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Should I Cosign...Are You Kidding?

by Keith Rawlinson
Volunteer Budget Counselor

I'm often asked if it is okay to cosign for a family member or friend.  My answer to this question is always the same:  Are you kidding?  

Consider the fact that the only reason the lender is requiring a cosigner in the first place, is because the information submitted in the borrower's application shows that statistically they will be unable to repay the money.  Whether it is a bank, credit union, car dealer or landlord, they have experience in the area of finance.  And in the case of banks and credit unions, they have a lot of experience in the area of finance, especially in the area of lending money.  They have computers that calculate whether or not someone is eligible for a loan.  They have staff whose job it is to determine whether or not a particular borrower will be able to repay a loan.  They know all of the statistics relating to lending money.  They have all of the knowledge they have gained from making thousands and thousands of loans.  And, with all of these resources at their disposal, they have determined that the person wanting to borrow the money will fail to repay the loan, and therefore must have a cosigner.  So, you decide to step in and cosign for this person.

Do you really know what a cosigner is?

A cosigner is a person who is able to qualify for the loan that the other person cannot, and signs for the loan along with the original borrower.  What this actually means is that, legally, the cosigner has borrowed the money just as much as the original borrower has.  In other words if you cosign, it is just as if you had borrowed the money yourself--there is legally no significant difference whatsoever.  This means that if the loan is not repaid, you can be sued, you can be foreclosed upon, your wages can be garnished, your credit rating can be trashed, and your name can be turned over to debt collectors.  You signed for the loan, so they can legally do all of these things and more if the loan is not repaid.  Usually, they will first try to collect from the original borrower, but if the original borrower will not, or cannot pay, you will have to.

Now, think about what I said before: all of the resources of the lender say that the person borrowing the money will eventually default on the loan (not pay).  And statistically, this is exactly what happens much of the time.  These lenders do this for a living.  They do this for profit.  They are not stupid enough to expect this person to repay the loan, so they require a cosigner--someone who is foolish enough to take the risk the lender is not willing to take.  The word "foolish" fits the situation quite well.  It is highly risky and extremely foolish to cosign on anything for anyone, family member or not.  Cosigning being a really, really bad idea is nothing new.  The foolishness of cosigning has been known for thousands of years.  Yes, thousands.  Consider this proerb written thousands of years ago:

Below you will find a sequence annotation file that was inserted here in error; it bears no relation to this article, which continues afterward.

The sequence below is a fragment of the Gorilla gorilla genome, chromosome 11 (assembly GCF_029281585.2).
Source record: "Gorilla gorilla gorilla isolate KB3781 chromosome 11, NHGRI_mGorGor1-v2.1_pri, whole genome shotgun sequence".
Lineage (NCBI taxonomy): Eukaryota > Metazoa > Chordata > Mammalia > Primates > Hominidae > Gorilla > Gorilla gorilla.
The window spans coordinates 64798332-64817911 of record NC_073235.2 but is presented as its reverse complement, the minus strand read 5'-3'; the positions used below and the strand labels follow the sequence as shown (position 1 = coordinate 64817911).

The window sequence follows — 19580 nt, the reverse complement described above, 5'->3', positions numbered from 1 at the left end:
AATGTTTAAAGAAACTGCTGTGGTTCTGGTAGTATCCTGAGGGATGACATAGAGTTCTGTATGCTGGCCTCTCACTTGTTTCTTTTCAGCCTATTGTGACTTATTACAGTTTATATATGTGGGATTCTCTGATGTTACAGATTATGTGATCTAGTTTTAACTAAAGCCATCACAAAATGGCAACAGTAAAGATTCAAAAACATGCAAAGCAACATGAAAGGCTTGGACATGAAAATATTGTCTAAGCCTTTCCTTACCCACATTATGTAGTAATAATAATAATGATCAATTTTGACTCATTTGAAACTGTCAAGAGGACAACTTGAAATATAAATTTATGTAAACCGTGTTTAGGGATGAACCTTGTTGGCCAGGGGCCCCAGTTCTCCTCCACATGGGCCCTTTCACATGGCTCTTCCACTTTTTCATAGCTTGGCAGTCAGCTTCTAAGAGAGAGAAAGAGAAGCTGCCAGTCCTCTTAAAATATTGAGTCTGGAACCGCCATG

"A person devoid of understanding shakes hands in a pledge and cosigns for a friend." (Prov.  17:18)

The term "devoid of understanding" is a polite way of saying "stupid."  So, what this proverb actually says is:

"A stupid person cosigns."

Should you cosign?  Well, that depends...are you stupid?

What will most likely happen when you cosign?

Why is it so stupid to cosign?  Well, let me first tell you what statistics, and my experience as a Budget Counselor, show will happen.  Someone wants to borrow money, but his financial situation is so bad that the lenders have calculated that he is a high risk and will not repay the loan.  If he wants to get the loan, he'll have to find someone to cosign who can qualify for the loan.  So, even though the lender has already determined that this person will not repay the money, you step in and cosign on the loan because you know this person and you know that he will make all of the payments.  You're not worried since the person borrowing the money has promised you he will make all of the payments in full and on time.  

Well, for the first few months, he makes the payments in full and right on time just as he promised he would.  A month or two after that, the fun and excitement of whatever he spent the money on wears off and a couple of payments are a little late but are eventually made.  Then, some unexpected financial hardship comes along and he is unable to meet all of his financial obligations.  He lets the loan payment fall behind by one month, but he is planning to get caught up the next month.  When that next month comes along, there is no way he can make a double payment, so he lets the loan stay one month behind.  The lender begins sending him gentle reminders that his loan payments are now a month behind, but other than that nothing bad is really happening.